Hong Kong has occasionally sheltered talented writers whose published works, while popular in their time, are now almost completely forgotten. One such author was John Slimming, one of the many Europeans who moved to Hong Kong in the aftermath of independence in Malaya, in 1957.
In the years that followed merdeka (freedom), numerous individuals left to begin new lives in other places. While their departures were seldom unexpected – political devolution in Malaya had been a gradual process, not an abrupt finale – it was still deeply distressing to many. Most people who spent time there came to know and love that beautiful, diverse country and a forced parting created emotional rifts that, for many, never healed.
For some, the transition was relatively easy. Older people took early retirement; the young moved on to careers elsewhere, with their Malayan life recalled as an idyllic tropical memory that only improved with the telling. But for those whose working lives were altered midstream, relocation was a different story.
By the early 1960s, Hong Kong had become a popular roost for working-age Europeans from Malaya – many in government service, academia or the police – displaced as their employment contracts were steadily localised. They were still in the Far East and close enough to occasionally revisit old haunts, yet a deep-seated yearning for the tropics remained – especially for writers such as Slimming. Deep down, many never really left Malaya, or truly settled in Hong Kong.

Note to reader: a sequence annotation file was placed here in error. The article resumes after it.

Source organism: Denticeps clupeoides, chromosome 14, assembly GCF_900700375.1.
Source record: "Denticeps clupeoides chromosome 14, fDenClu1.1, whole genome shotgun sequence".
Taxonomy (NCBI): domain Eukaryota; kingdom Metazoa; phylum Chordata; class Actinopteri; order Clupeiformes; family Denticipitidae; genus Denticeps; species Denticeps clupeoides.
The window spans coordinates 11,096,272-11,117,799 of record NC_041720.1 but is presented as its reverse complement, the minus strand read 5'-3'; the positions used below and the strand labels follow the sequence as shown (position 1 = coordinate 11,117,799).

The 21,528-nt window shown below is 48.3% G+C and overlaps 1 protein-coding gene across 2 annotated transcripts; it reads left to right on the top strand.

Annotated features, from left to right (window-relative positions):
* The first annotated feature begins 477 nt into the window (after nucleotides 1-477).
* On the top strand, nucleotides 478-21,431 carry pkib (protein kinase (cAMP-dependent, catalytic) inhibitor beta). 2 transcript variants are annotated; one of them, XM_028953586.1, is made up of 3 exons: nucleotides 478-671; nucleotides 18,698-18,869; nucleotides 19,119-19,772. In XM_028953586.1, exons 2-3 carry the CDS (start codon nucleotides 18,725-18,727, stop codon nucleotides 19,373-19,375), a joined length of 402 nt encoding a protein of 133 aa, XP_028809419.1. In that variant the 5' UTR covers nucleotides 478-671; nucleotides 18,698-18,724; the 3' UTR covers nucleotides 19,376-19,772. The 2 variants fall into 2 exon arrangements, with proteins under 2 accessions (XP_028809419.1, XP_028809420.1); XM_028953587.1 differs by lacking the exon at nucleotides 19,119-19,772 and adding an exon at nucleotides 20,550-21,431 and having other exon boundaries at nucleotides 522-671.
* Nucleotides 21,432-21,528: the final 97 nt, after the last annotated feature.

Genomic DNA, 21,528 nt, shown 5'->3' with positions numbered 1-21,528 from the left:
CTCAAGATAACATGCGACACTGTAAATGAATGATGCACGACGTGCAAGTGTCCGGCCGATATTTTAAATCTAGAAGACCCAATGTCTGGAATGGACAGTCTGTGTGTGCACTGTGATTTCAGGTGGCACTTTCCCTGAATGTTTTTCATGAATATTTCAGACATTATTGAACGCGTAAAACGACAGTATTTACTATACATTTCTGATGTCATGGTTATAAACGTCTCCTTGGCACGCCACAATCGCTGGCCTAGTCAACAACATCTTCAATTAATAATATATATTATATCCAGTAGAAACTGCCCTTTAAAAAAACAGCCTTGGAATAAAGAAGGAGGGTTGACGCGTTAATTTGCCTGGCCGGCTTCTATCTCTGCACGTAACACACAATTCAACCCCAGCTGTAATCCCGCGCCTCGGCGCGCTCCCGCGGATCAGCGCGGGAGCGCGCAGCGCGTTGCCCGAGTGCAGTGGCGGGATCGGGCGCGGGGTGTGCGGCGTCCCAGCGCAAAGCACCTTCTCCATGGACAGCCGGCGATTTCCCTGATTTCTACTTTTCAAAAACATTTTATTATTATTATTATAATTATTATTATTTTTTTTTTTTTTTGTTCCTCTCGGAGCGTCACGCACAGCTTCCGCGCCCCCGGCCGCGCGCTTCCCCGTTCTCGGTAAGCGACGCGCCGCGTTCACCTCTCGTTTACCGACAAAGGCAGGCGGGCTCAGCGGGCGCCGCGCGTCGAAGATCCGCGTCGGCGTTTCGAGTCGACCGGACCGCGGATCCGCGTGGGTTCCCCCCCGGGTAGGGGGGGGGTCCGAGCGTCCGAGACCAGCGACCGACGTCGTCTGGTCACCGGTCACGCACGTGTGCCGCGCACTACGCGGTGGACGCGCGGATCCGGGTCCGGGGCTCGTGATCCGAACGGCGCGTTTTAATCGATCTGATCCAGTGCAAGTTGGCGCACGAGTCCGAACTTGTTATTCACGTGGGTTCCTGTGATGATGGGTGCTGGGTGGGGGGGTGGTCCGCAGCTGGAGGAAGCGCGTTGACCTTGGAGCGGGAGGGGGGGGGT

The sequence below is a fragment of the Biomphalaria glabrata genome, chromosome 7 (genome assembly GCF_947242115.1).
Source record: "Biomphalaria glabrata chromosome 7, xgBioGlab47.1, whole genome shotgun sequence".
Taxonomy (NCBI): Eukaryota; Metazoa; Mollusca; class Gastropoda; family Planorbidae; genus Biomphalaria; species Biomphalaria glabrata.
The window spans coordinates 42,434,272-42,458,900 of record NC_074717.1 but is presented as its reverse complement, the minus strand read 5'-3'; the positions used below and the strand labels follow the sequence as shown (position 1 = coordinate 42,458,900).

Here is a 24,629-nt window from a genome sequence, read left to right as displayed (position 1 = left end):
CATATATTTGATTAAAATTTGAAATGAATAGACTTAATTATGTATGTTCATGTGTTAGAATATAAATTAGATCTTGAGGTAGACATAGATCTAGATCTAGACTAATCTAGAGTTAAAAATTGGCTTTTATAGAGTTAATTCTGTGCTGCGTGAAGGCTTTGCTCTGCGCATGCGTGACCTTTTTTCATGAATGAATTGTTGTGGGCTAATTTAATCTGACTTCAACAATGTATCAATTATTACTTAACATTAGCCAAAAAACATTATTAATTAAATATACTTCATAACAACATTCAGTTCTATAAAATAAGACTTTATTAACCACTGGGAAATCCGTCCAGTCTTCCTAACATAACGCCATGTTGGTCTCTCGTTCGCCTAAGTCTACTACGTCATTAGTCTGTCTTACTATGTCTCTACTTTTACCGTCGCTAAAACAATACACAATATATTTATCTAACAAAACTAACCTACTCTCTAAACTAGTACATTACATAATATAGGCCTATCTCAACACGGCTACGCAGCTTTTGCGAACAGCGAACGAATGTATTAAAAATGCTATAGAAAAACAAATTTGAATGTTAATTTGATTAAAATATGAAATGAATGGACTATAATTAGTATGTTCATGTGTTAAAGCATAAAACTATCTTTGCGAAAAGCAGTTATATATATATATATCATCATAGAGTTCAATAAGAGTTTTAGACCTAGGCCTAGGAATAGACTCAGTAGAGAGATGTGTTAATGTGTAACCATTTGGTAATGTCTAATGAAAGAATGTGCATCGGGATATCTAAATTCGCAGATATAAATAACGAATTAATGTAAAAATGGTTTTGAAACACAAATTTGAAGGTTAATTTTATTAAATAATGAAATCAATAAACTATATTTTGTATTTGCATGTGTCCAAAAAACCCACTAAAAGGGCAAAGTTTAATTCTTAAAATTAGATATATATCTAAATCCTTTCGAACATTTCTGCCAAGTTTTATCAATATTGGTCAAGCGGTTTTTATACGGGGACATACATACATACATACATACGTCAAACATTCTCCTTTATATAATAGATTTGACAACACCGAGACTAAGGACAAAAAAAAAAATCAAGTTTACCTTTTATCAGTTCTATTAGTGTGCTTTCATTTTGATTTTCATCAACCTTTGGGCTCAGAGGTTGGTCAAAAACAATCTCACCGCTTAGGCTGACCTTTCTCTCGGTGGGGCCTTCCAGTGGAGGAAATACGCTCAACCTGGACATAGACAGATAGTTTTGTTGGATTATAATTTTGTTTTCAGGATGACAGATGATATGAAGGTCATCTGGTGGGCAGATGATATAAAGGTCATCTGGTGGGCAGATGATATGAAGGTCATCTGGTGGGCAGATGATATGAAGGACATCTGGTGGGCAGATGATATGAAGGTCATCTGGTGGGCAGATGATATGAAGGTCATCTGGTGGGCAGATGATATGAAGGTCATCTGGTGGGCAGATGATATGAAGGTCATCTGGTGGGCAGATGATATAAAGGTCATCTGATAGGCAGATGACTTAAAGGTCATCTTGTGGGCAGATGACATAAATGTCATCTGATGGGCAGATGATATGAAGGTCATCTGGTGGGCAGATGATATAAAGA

Slimming came to Hong Kong in 1968 – later than many ex-Malaya hands – to work for the Government Information Service (GIS). Having started out as an actor, followed by military service as a glider pilot in Egypt and Palestine towards the end of the second world war, Slimming joined the Federation of Malaya Police.
After being badly injured in a communist ambush in 1951, at the height of the Malayan Emergency – which provided the foundation for the autobiographical novel In Fear of Silence (1959) – he left government service on medical grounds, having studied Cantonese, and pursued jobs elsewhere in Asia while concentrating on his writing.
An earlier posting as assistant protector of aborigines led to Temiar Jungle: A Malayan Journey (1958), an excellent mix of travelogue and anthropological study of a non-Malay indigenous jungle people on the brink of modernity.
A few years in Burma, where he worked for the British Council, produced The Pass (1962), a novel set in the Shan States; a spell in Sarawak resulted in another novel, The Pepper Garden (1968); and a year in Taiwan inspired Green Plums and a Bamboo Horse: A Picture of Formosa (1964), a compelling first-hand account from a period when that island was then little visited by tourists.
Slimming’s most controversial work was also his shortest; Malaysia: Death of a Democracy (1969) is a gripping eyewitness account of the unfurling political events that led up to the tragic May 13, 1969 Chinese-Malay race riots in Kuala Lumpur, which claimed hundreds of lives and changed Malaysia’s political landscape forever. This stark and honest report ruled out any subsequent return to Malaysia. As one close friend and former Malaya contemporary put it, Slimming “wasn’t actually thrown out of the country; he was just prohibited from ever returning”.
Slimming died in unfortunate circumstances in Hong Kong in 1978. A heavy smoker and already in poor health, he suffered a heart attack late one night and was found dead in his gas-filled kitchen. A saucepan of milk he was heating had boiled over and extinguished the flame by the time he was discovered the next morning by a GIS colleague who lived nearby; a sad end for a gifted writer whose work remains as fresh and compelling as ever.